8. Burt, C. Intelligence and social mobility. British Journal of Statistical Psychology, 1961, 14, 3–24.CrossRefGoogle Scholar
  9. Cheek, D. Assertive black, puzzled white. San Luis Obispo, Calif.: Impact Publishers, 1976.Google Scholar
  10. Dorfman, D. T. The Cyril Burt question: New finds. Science, 1978, 201, 1177–1186.PubMedCrossRefGoogle Scholar
  11. Ellis, A. Reason and emotion in psychotherapy. New York: Lyle Stewart, 1962.Google Scholar
  12. Ellis, A., & Grieger, R. (Eds.), R.E.T.: Handbook of rational emotive therapy. New York: Springer, 1977.Google Scholar
  13. Foreyt, J., and Rathzan, D. Cognitive behavior therapy. New York: Plenum Press, 1978.Google Scholar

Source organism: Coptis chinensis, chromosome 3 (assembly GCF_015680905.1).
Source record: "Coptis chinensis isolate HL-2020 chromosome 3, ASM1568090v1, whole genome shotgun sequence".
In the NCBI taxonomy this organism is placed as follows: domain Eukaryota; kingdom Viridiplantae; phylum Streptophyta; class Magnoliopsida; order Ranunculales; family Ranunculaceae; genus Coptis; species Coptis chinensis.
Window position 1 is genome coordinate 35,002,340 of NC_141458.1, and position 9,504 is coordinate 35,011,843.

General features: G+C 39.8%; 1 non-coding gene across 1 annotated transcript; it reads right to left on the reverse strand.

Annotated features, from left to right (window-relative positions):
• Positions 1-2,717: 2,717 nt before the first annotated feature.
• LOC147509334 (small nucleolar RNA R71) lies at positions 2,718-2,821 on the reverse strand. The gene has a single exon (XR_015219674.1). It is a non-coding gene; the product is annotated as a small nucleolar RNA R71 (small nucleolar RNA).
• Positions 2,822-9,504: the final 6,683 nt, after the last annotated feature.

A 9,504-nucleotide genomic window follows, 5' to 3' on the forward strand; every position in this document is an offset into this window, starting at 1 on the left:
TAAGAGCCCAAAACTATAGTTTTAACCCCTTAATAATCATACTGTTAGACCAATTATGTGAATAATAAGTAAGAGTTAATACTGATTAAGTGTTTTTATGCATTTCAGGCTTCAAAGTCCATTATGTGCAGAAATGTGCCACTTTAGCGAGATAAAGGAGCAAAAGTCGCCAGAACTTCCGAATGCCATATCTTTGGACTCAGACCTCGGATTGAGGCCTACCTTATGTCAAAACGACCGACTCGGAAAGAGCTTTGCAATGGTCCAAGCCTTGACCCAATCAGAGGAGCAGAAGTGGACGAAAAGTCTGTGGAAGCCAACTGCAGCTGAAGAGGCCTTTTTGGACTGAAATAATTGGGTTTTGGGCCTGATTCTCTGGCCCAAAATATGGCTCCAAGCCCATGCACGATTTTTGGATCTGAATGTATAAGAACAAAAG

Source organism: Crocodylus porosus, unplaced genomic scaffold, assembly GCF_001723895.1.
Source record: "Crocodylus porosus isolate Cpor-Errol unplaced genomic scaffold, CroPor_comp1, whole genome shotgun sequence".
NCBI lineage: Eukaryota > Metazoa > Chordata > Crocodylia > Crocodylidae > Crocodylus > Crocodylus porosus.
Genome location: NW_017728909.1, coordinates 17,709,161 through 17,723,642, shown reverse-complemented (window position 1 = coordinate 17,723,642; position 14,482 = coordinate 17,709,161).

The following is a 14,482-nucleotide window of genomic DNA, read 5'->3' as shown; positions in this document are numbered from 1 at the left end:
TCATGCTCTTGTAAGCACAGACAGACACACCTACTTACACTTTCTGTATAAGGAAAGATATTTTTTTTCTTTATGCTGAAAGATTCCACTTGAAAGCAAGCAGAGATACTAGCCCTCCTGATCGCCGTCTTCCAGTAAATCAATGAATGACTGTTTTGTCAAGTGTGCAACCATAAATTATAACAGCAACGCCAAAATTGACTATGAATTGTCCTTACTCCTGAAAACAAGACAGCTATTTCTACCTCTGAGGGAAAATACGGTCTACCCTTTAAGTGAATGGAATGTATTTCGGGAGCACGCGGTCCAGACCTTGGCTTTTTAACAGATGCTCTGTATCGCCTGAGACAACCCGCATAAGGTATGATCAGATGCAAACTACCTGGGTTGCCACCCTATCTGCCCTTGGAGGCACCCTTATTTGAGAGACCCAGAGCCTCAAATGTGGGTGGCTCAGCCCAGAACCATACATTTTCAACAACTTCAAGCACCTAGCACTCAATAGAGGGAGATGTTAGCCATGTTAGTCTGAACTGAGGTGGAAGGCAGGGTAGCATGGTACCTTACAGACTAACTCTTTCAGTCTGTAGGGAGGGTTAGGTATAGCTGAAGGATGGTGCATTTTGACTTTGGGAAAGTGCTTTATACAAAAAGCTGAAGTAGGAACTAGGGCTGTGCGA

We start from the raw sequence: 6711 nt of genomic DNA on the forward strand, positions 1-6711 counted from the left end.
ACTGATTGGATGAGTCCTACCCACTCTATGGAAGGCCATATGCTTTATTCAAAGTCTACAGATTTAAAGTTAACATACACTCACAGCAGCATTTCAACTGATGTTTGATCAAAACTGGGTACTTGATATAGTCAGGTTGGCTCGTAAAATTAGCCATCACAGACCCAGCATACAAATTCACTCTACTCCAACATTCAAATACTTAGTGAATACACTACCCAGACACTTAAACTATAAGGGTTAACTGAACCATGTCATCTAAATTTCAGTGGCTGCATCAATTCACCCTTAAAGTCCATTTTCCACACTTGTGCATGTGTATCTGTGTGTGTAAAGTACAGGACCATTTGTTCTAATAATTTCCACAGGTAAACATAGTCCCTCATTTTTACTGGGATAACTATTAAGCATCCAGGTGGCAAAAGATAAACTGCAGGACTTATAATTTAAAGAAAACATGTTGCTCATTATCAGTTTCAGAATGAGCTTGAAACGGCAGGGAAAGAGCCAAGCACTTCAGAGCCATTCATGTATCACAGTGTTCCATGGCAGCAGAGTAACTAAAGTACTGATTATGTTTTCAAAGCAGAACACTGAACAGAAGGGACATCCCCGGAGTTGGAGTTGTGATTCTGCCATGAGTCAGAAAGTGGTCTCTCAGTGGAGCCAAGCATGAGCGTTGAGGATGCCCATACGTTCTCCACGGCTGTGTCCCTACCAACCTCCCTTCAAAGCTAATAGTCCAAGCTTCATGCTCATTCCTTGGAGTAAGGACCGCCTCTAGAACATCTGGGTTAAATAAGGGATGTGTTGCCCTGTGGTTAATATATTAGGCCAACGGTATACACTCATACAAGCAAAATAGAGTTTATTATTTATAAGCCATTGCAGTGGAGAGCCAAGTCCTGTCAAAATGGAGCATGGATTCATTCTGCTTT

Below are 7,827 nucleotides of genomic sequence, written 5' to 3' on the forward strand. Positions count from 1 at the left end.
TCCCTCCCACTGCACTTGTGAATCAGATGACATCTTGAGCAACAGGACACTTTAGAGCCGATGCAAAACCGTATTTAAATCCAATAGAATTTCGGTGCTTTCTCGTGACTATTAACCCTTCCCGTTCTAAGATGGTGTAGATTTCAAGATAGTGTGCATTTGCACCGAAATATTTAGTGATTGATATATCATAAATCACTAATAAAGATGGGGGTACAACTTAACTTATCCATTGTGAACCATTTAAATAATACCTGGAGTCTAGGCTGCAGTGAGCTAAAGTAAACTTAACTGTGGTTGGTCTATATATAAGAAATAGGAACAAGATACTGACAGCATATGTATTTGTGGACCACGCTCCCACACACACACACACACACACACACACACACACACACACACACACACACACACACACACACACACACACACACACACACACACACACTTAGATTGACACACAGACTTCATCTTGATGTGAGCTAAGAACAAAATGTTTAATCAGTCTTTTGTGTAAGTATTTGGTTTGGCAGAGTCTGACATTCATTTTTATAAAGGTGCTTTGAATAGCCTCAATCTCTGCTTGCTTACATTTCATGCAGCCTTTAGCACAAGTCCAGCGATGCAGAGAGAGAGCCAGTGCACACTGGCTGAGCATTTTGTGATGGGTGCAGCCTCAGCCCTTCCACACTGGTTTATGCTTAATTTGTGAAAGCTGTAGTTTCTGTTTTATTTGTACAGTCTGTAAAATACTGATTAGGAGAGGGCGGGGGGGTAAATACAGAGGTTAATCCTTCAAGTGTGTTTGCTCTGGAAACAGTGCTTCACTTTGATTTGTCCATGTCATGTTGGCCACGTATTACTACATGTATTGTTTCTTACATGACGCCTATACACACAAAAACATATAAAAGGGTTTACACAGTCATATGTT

14. Freedman, A. M., Kaplan, H. I., & Sadock, B. J. Modern synopsis of comprehensive textbook of psychiatry II. Baltimore: Williams & Wilkins, 1978.Google Scholar
  15. Garfield, S. L., and Bergin, A. C. Handbook of psychotherapy and behavior change, (2nd ed). New York: Wiley, 1978.Google Scholar
  16. Goldfried, M. S., and Davison, G. C. Clinical behavior therapy. New York: Holt, Rinehart & Winston, 1976.Google Scholar
  17. Hall, G. S. Adolescence (Vol. 2). New York: Appleton, 1904.Google Scholar
  18. Harris, L. A., & Associates. A study of attitudes toward racial and religious minorities and toward women. Prepared for the National Conference of Christians and Jews; study number S2829B, November, 1978.Google Scholar
  19. Hollingshead, A. B., & Redlich, F. C. Social class and mental illness. New York: Wiley, 1958.CrossRefGoogle Scholar
  20. Jarvis, E. Insanity among the coloured populations of the free states. American Journal of Medical Science, 1844, 8, 71–83.CrossRefGoogle Scholar
  21. Jarvis, E. Insanity among the coloured population of the free states. The American Journal of Insanity, 1852, 8, 268–282.Google Scholar